Friday, July 14, 2017

Culpably Ignorant? In a deterministic universe?

I presented some arguments on Debunking Christianity a few weeks back and got identified as the 
Gullible Person of the day. Since I consider it a major step toward an unproductive discussion when the focus of discussions switch from subject matter to the intellectual viability of persons. I interact in the blogosphere under my own name, and my institutional affiliations are also known, so I find it offensive to be attacked personally, not just by Loftus, who also writes under his own name, but many of his commenters, who write under pseudonyms. Which is why, for the most part, I now avoid his site. 

But he said it was nothing personal against me. Well, why isn't it personal, I asked. He said it had nothing to do with my likability as a person, but as a Christian apologist I was culpably ignorant.. 

The attitude here seems typical amongst atheists. They act as if it is our fault that we believe what they consider to be nonsense, since we exercise faith and don't apportion our beliefs to the evidence and recognize the evidential vacuity of Christianity. They are moralistic about rationality, as is explained here.

But can they really say that we are culpably ignorant? On their own view, evolution spit some of us up as atheists, and others as Christians.. And deterministic brain processes determined that he should lose his faith and I keep mine. No one could possibly be culpable.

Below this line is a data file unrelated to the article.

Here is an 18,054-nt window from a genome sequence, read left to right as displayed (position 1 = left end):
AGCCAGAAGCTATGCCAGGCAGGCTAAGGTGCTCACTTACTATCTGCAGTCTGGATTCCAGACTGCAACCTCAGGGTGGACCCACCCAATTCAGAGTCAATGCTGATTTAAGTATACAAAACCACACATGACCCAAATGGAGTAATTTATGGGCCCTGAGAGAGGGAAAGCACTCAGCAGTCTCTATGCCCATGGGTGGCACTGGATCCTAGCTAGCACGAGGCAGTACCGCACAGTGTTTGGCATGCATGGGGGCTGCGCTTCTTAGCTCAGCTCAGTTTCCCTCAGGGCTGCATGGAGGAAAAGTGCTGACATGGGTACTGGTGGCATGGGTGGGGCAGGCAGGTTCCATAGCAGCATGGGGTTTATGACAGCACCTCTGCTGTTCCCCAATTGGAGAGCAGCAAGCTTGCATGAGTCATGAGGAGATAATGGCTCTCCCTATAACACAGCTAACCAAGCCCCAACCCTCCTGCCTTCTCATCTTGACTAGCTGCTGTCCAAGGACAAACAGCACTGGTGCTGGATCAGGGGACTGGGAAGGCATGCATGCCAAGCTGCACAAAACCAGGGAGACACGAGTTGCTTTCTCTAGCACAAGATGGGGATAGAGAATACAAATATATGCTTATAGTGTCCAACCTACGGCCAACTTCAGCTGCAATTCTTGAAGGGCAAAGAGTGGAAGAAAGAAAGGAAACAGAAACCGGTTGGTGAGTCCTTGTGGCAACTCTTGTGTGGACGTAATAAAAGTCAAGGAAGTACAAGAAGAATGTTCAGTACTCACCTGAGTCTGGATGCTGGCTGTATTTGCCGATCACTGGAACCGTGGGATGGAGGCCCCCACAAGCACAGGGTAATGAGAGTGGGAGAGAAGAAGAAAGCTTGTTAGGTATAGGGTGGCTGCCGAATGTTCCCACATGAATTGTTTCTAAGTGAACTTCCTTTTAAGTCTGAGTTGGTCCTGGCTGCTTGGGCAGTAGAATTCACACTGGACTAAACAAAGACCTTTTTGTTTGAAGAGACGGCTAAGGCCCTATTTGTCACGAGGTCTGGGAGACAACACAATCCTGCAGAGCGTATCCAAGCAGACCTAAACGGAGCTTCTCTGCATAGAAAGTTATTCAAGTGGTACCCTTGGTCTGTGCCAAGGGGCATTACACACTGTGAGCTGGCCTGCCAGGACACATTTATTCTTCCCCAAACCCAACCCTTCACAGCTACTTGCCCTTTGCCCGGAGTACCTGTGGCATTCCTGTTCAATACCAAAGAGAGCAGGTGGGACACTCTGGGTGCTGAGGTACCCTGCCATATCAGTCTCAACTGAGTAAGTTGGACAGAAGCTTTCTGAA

Consider Richard Dawkins

But doesn't a truly scientific, mechanistic view of the nervous system make nonsense of the very idea of responsibility, whether diminished or not? Any crime, however heinous, is in principle to be blamed on antecedent conditions acting through the accused's physiology, heredity and environment. Don't judicial hearings to decide questions of blame or diminished responsibility make as little sense for a faulty man as for a Fawlty car?

Now, surely it would be inconsistent to apply Dawkins' logic to murderers but not to Christians. 

Jerry Coyne is also an opponent of moral responsibility.

Sorry, atheists, but on your own view, everyone is doing what they have to do. You can't blame us believers from believing in God, even if we were delusional. (Which we're not, but that's the other debate). 


Stardusty Psyche said...

"But doesn't a truly scientific, mechanistic view of the nervous system make nonsense of the very idea of responsibility, whether diminished or not?"
--Ultimately, yes.

Is it the fault of the wildfire that the house burned down killing its occupants? Obviously not.

Since we are simply complex deterministic mechanisms there is only 1 thing we can do, which is the thing we actually do.

"Sorry, atheists, but on your own view, everyone is doing what they have to do. You can't blame us believers from believing in God, even if we were delusional."
--There but for the grace of God go I.
--Let he among you who is without sin cast the first stone.


Stardusty Psyche said...

Determinism is, I think, the case.

Determinism acts on the most fundamental level, whatever is below the quark/electron/neutrino/photon level. Humans have no capacity to analyze a transfer function from that level to human behavior, and there is no reason to suspect we ever will.